1. TRY FOR STEAL, OR FOUL INTENTIONALLY. The team that is losing can choose to go for the "turnover or intentional foul" to get the extra possession. If this option is used, then do not roll the 20-sided die. If the result of the 11-66 roll is a turnover or a steal, then use that result, but if not then the result is a foul and two shots. In any case, an extra possession is created. Note this is the only time that a turnover (that is not a steal) creates an extra possession. Keep in mind this should only be used on the top portion of the last nine possessions - never use it during the roll for the bottom half possessions since that does not create and extra possession.
2. STEALS AND FAST BREAKS. If either of the two guards steals the ball during a possession, or if either forward steals the ball on an odd roll (11, 13, 15 or 31) then the team has the option of running a fast break. The advantage of a fast break is that the 20-sided die roll is lowered by one. As indicated on the chart, when a fast break is run the player making the steal has the ball on a 6, 7 or 8 as indicated on the right side of the chart. If either team chooses a fast break then use the bottom possession (below the diagonal) for both teams.
Normally a fast break should be used because it gives the team a 5% better chance at making a 3-pointer and a 5% better chance at scoring on the 20-sided dice. The two times a team could choose NOT to use a fast break when they have a chance is a) a team that is ahead may choose not to run a fast break so that the extra possession is not used, and b) if a weak offensive player makes the steal they may choose not to use the fast break since 50% of the time (4 of 8 rolls) the player who makes the steal will be the one to try to score. If a the team stealing the ball chooses not to run a fast break, then simply roll the dice with a new possession.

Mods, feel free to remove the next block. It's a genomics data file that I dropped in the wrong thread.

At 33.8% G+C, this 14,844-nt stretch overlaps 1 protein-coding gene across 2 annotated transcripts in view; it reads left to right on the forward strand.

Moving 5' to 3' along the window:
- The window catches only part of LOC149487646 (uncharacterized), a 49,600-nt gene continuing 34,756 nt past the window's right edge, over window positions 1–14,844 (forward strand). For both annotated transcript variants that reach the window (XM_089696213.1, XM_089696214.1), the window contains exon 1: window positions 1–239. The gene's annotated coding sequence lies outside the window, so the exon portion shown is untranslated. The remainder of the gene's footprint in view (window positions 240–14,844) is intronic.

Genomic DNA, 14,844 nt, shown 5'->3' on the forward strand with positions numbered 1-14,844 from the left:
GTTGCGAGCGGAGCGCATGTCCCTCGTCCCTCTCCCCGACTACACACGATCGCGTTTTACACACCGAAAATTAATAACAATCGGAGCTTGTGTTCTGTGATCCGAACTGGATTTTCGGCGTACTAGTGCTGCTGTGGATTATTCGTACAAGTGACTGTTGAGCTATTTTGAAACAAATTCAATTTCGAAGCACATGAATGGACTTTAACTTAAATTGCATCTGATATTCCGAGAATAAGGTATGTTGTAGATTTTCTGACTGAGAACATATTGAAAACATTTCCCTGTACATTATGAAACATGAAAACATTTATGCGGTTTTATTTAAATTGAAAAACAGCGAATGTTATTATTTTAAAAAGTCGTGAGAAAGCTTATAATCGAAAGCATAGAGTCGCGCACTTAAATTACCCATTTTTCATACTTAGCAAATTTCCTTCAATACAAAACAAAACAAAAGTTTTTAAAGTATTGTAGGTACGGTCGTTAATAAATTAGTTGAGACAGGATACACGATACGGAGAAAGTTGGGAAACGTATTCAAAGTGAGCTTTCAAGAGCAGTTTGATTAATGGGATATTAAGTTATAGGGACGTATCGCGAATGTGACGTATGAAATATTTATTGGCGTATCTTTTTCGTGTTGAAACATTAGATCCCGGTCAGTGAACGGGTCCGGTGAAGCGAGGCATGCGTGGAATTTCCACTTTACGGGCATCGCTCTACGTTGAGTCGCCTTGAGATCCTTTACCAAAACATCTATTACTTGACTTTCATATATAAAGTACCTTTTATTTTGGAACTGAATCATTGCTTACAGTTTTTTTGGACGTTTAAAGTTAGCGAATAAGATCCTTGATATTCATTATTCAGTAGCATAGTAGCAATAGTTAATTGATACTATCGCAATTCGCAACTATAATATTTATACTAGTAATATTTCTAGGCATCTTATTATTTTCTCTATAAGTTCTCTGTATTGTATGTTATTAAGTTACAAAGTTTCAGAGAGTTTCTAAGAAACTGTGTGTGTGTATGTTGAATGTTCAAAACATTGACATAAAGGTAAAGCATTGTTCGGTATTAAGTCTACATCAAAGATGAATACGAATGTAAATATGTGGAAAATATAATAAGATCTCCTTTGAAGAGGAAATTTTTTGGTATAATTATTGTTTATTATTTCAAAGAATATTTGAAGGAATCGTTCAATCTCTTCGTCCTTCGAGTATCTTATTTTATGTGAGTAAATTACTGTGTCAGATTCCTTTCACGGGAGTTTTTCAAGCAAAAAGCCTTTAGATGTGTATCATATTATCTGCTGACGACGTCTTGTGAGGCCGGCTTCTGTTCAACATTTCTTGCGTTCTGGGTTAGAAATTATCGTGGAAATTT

3. TRY TO SCORE AFTER OFFENSIVE POSSESSION. The other time a team gets a chance to lower the roll on the 20-sided die by 1 is after getting an offensive rebound. If that happens, the player getting the offensive rebound attempts to score on a 6-8 roll in addition to his one other number, as indicated on the right side of the dice chart. The 20-sided die is lowered by one, however, if the player getting the offensive rebound gets a result of "made 3-point shot" then it is changed to "made 2-point shot" since he is already near the rim when grabbing the offensive rebound.
As is the case with the option to run a fast break, a team will usually try to score on an offensive rebound because of the 5% better chance of scoring, and because a team that gets the offensive rebound and chooses to run the offense rolls a 6, 7 or 8 that results in no player getting the ball, then a turnover is recorded (teams only get a 20-second shot clock after an offensive rebound). However, in two cases a team may choose to instead run their usual offense for one of two reasons; a) the player getting the offensive rebound is not a good offensive player and they would rather give other players a better chance to take the shot, or b) the team is behind late and needs a 3-point shot and would rather run the regular offense so the player getting the offensive rebound can make a 3-pointer if eh gets the shot.